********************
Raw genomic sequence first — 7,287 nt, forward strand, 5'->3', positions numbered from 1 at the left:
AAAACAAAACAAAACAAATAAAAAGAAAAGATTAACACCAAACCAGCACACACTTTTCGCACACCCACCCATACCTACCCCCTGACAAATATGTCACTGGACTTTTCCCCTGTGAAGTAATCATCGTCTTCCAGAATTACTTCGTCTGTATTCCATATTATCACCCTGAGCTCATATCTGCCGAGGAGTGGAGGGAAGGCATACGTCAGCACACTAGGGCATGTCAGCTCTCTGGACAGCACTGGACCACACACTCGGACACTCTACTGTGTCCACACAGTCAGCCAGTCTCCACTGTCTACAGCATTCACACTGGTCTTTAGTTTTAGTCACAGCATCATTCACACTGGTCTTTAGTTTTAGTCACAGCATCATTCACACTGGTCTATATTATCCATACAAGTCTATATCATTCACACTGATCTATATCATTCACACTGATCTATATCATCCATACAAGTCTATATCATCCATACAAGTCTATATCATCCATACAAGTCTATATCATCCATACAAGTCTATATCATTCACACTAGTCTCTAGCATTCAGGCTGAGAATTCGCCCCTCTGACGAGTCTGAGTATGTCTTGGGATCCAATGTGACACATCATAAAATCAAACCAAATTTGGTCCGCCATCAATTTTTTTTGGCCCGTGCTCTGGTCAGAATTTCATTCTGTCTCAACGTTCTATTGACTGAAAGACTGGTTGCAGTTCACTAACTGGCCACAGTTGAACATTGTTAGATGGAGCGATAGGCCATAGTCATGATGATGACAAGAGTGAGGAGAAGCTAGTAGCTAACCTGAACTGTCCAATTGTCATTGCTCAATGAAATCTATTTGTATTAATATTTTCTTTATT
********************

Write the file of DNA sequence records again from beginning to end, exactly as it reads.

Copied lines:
Raw genomic sequence first — 7,287 nt, forward strand, 5'->3', positions numbered from 1 at the left:
AAAACAAAACAAAACAAATAAAAAGAAAAGATTAACACCAAACCAGCACACACTTTTCGCACACCCACCCATACCTACCCCCTGACAAATATGTCACTGGACTTTTCCCCTGTGAAGTAATCATCGTCTTCCAGAATTACTTCGTCTGTATTCCATATTATCACCCTGAGCTCATATCTGCCGAGGAGTGGAGGGAAGGCATACGTCAGCACACTAGGGCATGTCAGCTCTCTGGACAGCACTGGACCACACACTCGGACACTCTACTGTGTCCACACAGTCAGCCAGTCTCCACTGTCTACAGCATTCACACTGGTCTTTAGTTTTAGTCACAGCATCATTCACACTGGTCTTTAGTTTTAGTCACAGCATCATTCACACTGGTCTATATTATCCATACAAGTCTATATCATTCACACTGATCTATATCATTCACACTGATCTATATCATCCATACAAGTCTATATCATCCATACAAGTCTATATCATCCATACAAGTCTATATCATCCATACAAGTCTATATCATTCACACTAGTCTCTAGCATTCAGGCTGAGAATTCGCCCCTCTGACGAGTCTGAGTATGTCTTGGGATCCAATGTGACACATCATAAAATCAAACCAAATTTGGTCCGCCATCAATTTTTTTTGGCCCGTGCTCTGGTCAGAATTTCATTCTGTCTCAACGTTCTATTGACTGAAAGACTGGTTGCAGTTCACTAACTGGCCACAGTTGAACATTGTTAGATGGAGCGATAGGCCATAGTCATGATGATGACAAGAGTGAGGAGAAGCTAGTAGCTAACCTGAACTGTCCAATTGTCATTGCTCAATGAAATCTATTTGTATTAATATTTTCTTTATT